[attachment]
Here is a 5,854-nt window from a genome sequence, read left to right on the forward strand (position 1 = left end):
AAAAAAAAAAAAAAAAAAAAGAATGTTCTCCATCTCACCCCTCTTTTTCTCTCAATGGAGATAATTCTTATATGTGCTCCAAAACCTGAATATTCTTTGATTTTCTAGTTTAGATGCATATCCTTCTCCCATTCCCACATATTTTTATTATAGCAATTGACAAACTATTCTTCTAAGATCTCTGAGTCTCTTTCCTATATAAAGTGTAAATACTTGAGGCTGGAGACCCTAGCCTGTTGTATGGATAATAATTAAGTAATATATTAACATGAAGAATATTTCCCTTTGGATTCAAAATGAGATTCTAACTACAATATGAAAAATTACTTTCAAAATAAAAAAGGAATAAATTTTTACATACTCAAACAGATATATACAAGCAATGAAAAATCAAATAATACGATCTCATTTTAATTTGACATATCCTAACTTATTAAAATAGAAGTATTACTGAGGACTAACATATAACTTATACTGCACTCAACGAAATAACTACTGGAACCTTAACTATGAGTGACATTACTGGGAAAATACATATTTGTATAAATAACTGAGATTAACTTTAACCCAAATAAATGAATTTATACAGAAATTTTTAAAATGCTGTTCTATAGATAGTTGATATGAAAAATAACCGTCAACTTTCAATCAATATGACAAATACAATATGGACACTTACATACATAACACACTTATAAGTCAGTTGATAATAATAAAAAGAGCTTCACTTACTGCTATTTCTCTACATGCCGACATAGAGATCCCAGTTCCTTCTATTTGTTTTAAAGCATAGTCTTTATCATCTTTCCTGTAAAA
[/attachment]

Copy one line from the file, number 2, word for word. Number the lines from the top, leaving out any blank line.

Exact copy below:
AAAAAAAAAAAAAAAAAAAAGAATGTTCTCCATCTCACCCCTCTTTTTCTCTCAATGGAGATAATTCTTATATGTGCTCCAAAACCTGAATATTCTTTGATTTTCTAGTTTAGATGCATATCCTTCTCCCATTCCCACATATTTTTATTATAGCAATTGACAAACTATTCTTCTAAGATCTCTGAGTCTCTTTCCTATATAAAGTGTAAATACTTGAGGCTGGAGACCCTAGCCTGTTGTATGGATAATAATTAAGTAATATATTAACATGAAGAATATTTCCCTTTGGATTCAAAATGAGATTCTAACTACAATATGAAAAATTACTTTCAAAATAAAAAAGGAATAAATTTTTACATACTCAAACAGATATATACAAGCAATGAAAAATCAAATAATACGATCTCATTTTAATTTGACATATCCTAACTTATTAAAATAGAAGTATTACTGAGGACTAACATATAACTTATACTGCACTCAACGAAATAACTACTGGAACCTTAACTATGAGTGACATTACTGGGAAAATACATATTTGTATAAATAACTGAGATTAACTTTAACCCAAATAAATGAATTTATACAGAAATTTTTAAAATGCTGTTCTATAGATAGTTGATATGAAAAATAACCGTCAACTTTCAATCAATATGACAAATACAATATGGACACTTACATACATAACACACTTATAAGTCAGTTGATAATAATAAAAAGAGCTTCACTTACTGCTATTTCTCTACATGCCGACATAGAGATCCCAGTTCCTTCTATTTGTTTTAAAGCATAGTCTTTATCATCTTTCCTGTAAAA